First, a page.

Happy Thanksgiving! Living in the states, we all have become accustomed to the U.S. Holidays and all they represent from the availability of traditional holiday foods, decorations in homes and retail stores and cultural norms such as exchanges of iconic greetings and spending special time with friends and family.
Living outside the U.S., one quickly realizes that you can’t just run down to the local store and necessarily find a can of Ocean Spray cranberry sauce. Finding a turkey in Ecuador was nearly impossible on the part of the coast where we lived. A local gringo restaurant owner had a source for turkeys and always hosts an annual Thanksgiving feast at his restaurant for local expats. Tripp Martin at Puerto Amistad in Bahia de Caraquez, Ecuador never charged a penny for this feast and Diane and I attended, joyously! Tripp and his wife, Maye, and their staff always pulled it together.
This year, Diane and I weren’t sure what to expect here in Mexico. Although we live in a modern city (Cancun) with tons of amenities and plenty of shopping opportunities, I wasn’t sure if we’d be able to find enough of our favorites to pull off a traditional Thanksgiving meal. I was THRILLED when, walking through the Superama store (owned by Walmart) about ten days before Thanksgiving, I saw a freezer case filled with turkeys!! Seriously, I could hardly contain my joy!
There were no small birds so I pulled a twenty-pounder from the case and placed it into my cart.
“Babe, Look! A turkey!!! We have a turkey!” I did a small victory dance much like an end zone celebration performed by football players after scoring a touchdown. I didn’t care what the security guy was saying, I was gonna’ celebrate and he couldn’t stop me!!
I realized at that moment how much tradition means. Living in a foreign nation means adopting and adapting to local culture. Diane and I both have done that quite well over the past few years. At least I think we have. That said, being able to hang on to a bit of one’s home culture is important, especially when it involves a turkey! I began to plan our Thanksgiving meal before we left the store, something I hadn’t done until that moment.
A few days later, I found two cans of cranberry sauce tucked away behind some green beans in a different store. I snagged them, immediately! Fresh veggies rounded out the meal. We were gonna’ have a real Thanksgiving dinner.I was elated!
We had recently met a very nice couple who lives in our complex. They are from Canada and manage a remote wilderness fishing lodge for 7 months a year. They had chosen Cancun to spend their “off” months. Although they weren’t U.S. citizens, they readily accepted our invitation to join us for our traditional, Thanksgiving culinary celebration. Bryan had been trained as a professional chef and while I wondered how he’d react to my amateurish cooking. I needn’t have worried! Bryan and his wife Mona were WONDERFUL guests. We had one of the best days we’ve ever had, cementing a new friendship and learning how to make spectacular gravy while we were at it!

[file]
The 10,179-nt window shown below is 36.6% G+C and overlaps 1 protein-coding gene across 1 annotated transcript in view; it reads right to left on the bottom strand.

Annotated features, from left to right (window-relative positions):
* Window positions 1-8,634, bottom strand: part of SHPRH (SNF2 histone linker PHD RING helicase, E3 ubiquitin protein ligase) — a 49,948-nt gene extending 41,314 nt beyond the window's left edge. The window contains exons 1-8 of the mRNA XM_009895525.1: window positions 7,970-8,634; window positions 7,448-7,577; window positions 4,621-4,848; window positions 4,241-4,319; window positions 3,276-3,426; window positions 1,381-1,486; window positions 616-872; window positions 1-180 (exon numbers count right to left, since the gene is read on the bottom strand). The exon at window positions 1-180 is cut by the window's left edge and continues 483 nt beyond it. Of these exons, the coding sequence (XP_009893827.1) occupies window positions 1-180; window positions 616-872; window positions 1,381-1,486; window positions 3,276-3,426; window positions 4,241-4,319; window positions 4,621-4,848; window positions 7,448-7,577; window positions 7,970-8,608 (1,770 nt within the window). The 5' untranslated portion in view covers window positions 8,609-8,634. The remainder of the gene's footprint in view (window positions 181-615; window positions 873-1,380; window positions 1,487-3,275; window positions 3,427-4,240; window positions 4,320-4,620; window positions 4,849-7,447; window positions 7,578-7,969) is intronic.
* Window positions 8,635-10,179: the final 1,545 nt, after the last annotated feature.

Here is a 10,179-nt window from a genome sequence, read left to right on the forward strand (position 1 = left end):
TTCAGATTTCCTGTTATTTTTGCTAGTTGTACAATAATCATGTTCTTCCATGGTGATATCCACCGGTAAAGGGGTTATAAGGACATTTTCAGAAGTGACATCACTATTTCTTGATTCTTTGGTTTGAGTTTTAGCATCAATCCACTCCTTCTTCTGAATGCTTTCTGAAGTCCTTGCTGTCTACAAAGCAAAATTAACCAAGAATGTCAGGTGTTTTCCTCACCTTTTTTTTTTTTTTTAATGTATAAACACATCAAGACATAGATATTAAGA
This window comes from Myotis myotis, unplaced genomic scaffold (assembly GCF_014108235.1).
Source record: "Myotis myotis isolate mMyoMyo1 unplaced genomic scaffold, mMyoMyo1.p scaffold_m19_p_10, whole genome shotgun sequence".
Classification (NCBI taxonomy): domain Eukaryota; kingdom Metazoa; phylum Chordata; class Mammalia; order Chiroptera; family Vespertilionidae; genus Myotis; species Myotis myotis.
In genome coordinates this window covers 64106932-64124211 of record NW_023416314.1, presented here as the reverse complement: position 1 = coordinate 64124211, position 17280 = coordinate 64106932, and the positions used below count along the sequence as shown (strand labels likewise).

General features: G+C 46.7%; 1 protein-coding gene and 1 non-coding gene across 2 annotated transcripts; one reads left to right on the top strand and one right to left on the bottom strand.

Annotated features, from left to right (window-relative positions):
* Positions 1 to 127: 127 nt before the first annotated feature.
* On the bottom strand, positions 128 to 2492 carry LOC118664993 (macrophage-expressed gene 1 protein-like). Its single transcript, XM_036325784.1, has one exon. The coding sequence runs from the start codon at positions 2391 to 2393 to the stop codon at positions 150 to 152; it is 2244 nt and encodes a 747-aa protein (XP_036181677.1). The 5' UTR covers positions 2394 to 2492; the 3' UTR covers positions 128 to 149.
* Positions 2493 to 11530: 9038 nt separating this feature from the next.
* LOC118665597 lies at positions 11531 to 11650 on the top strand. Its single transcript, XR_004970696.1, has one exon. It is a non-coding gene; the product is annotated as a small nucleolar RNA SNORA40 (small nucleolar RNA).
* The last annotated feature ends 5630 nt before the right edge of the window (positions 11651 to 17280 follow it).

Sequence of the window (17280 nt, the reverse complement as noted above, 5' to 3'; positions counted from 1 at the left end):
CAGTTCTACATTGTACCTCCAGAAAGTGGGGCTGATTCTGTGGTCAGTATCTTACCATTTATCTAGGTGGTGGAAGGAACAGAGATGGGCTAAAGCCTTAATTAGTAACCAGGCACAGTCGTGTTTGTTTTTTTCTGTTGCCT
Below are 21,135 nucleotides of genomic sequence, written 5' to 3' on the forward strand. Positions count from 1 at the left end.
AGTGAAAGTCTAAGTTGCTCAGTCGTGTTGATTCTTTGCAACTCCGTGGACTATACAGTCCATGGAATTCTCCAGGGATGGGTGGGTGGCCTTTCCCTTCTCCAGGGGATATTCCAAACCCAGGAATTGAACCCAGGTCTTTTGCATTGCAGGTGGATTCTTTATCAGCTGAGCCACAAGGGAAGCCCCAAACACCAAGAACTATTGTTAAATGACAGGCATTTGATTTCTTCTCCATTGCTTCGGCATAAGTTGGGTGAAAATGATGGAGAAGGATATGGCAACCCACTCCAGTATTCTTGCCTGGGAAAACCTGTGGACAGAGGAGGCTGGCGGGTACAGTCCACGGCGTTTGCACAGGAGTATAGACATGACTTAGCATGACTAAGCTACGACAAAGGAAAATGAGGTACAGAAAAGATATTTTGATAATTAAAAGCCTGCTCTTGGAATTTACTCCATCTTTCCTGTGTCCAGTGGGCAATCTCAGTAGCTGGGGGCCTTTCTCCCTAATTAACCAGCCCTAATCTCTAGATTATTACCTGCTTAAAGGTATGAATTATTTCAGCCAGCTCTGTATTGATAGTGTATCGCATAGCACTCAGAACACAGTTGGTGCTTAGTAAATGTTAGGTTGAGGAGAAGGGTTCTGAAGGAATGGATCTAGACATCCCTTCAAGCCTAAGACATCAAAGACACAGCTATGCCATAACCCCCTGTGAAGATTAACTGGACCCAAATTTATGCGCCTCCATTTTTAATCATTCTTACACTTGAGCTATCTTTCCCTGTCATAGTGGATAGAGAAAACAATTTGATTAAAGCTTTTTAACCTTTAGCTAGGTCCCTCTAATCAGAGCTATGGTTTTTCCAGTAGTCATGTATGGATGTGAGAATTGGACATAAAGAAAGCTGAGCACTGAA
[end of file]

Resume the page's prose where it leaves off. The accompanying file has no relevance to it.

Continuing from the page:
While living overseas separates us from family and old friends, it also provides ample opportunities to make new friends and stretch personal boundaries. Yesterday was about enjoying a bit of U.S. tradition while living in Mexico. Today, the day after Thanksgiving, has been spent munching on leftovers as is also the custom. In a day or two, Diane and I will likely be sick of turkey! I’m glad I sent a bunch of leftovers home with Bryan and Mona or we’d be eating turkey for the next week! So far, Carmine has been enjoying a bit of turkey mixed in with his regular dog food and he’s not complaining!
I’ve necessarily taken a few days off from my regular routine. Tomorrow, it’s time to get back on track with my normal exercise and meal regime. No regrets!
On a more somber and personal note, my best friend of some 20 years has been in the hospital in grave condition. He has recently been removed from life support and is being moved to a hospice facility tomorrow. He awakened from his coma today to find his daughter next to his bed. My phone rang this afternoon and it was my friend, calling to say a final goodbye. Although weak and slightly confused, his message was clear.
Isn’t that the way of life? The bitter mixed with the sweet? The yin and the yang?
As I’ve often said, do not let fear be the thief that steals the life you want. The reality is that none of us knows how many ticks remain on our personal clocks so spend every tick of your clock doing what feeds your soul.
Dedicated to a great man and my best friend, John Norris.